Mounir Fatmi and the disorientation of authoritarian identities
24 April 2008
To whom does an artist identify? The question has just as much to do with history as it does with the time of a project. Yet, to what does the need for identity owe? Does the need originate from an ever present desire to belong to a community, or, instead, a desire to escape from an entire discourse of such a community? Of course, the removal from a particular discourse only precludes another one. Yet, in this removal from symbolic identity Mounir Fatmi (born 1970, Tangier, Morocco) locates his work in a disorientation of authoritarian symbols of identity. While spectacular symbols appear throughout Fatmi’s work, they do not tell of any definitive origin. As such, Fatmi’s work proposes a radical disjunction from the symbolic interpellation of identity for one that autonomously represents itself.
Save Manhattan 01, Series C, 2003-2004
books, lighting, drop shadow
Save Manhattan 02, Series C, 2005
Save Manhattan 03
at2007 Venice Biennale
Fatmi scrambles the authority of spectacles meant to orient a class to a symbolic object, (Muslim, French, Moroccan, proletarian, etc.) by locating such identity in an origin of infinite possibility. Fatmi inverts interpellation by locating a work in the shadow of narratives that have become symbolic of capital in a global empire while locating its origins in a non-narrative play of objects by a radical subject. Fatmi turns the spectacle of symbolic narratives on its head by humorously locating these supposedly transcendent themes in the present. These symbols become ironic once material and the irony of the symbols induces humor. Mikhail Mikhailovich Bakjtin offers an analysis of humor regarding the grotesque Rabelaisian laughter:
The rogue, the clown and the fool create around themselves their own special little world… none of these figures occupied an essential place… Essential to these three figures is a distinctive feature that is as well a privilege—the right to be “other” in this world, the right not to make common cause with any single one of the existing categories that life makes available; none of these categories quite suits them, they see the underside and the falseness of every situation” (Bakhtin, Mikhail Mikhailovich, The Dialogic Imagination: Four Essays by M.M.Bakhtin, pg. 159).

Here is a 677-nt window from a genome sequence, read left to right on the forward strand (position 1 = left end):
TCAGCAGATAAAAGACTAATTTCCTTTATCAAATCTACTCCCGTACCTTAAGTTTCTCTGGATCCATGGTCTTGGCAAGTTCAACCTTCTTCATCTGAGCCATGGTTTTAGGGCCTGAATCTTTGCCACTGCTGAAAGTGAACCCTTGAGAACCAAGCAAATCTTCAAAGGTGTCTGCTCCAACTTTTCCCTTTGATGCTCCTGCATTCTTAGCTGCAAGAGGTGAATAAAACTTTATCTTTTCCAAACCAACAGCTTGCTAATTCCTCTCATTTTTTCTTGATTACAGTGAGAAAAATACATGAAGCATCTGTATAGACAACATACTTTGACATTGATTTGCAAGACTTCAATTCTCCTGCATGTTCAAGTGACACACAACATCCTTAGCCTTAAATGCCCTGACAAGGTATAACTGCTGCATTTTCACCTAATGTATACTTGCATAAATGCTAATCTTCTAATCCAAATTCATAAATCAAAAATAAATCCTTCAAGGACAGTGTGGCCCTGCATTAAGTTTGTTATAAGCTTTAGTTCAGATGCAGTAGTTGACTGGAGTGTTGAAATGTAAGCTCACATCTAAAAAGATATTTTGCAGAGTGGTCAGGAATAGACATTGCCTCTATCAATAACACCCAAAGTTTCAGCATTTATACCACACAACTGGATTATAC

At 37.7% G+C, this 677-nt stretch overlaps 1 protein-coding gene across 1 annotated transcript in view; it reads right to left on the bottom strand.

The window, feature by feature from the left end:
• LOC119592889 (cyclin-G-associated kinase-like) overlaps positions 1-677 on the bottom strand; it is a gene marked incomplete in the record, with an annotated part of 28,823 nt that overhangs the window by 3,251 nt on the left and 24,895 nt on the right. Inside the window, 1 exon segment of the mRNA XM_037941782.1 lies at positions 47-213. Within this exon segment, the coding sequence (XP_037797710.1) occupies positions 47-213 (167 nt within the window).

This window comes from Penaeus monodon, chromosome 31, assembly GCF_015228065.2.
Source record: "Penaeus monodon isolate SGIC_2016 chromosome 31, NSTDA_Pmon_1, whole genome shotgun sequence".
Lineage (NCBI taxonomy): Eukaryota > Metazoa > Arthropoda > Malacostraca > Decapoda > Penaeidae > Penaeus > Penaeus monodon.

The occurrence of this non-narrative play disrupts the authoritative narratives that symbolize a particular classification of subjects. In many instances, the non-narrative play has to do with objects rendered mundane by their commonplace consumption. For instance, in Save Manhattan 01, Series C, 2003-2004, (fig. 1) various books form a pre-11 September, 2001 Manhattan skyline on top of a table. A spotlight shown on these objects projects the shadow of the skyline on the wall of a gallery. In Save Manhattan 02, Series C, 2005, (fig. 2) Fatmi uses VHS tapes to form the profile of a Manhattan with the twin towers. In Save Manhattan 03, (fig. 3) speakers play a compilation of sounds collected from various locations in New York City while mimicking, again, the shape of Manhattan’s pre-11 September, 2001, skyline. A spotlight shown on the speakers projects a shadow of the skyline on the wall of the gallery. Each reference to the New York skyline prior to the bombings locate a recurring symbol within the lexicon of contemporary discourse about identity, yet are presented in the mundane shadow of these works by Fatmi. But why save such a supposedly sublime symbol? Like the shadows in Plato’s cave that symbolize things beyond reach by those within the cave’s confines, the symbol loses its illusory effect only after leaving the cave. As such, the objects behind the shadow lose their desirability. In this way, Fatmi proposes an alternative to the locution of identity in the shadow of symbolic objects by mimicking the symbols that interpellate subjects in order to show them as constructs. It is by relinquishing the calcifying narratives surrounding identity, ones that objectify and alienate the subject in a spectacle, that Fatmi introduces the subject to the irony of interpellation.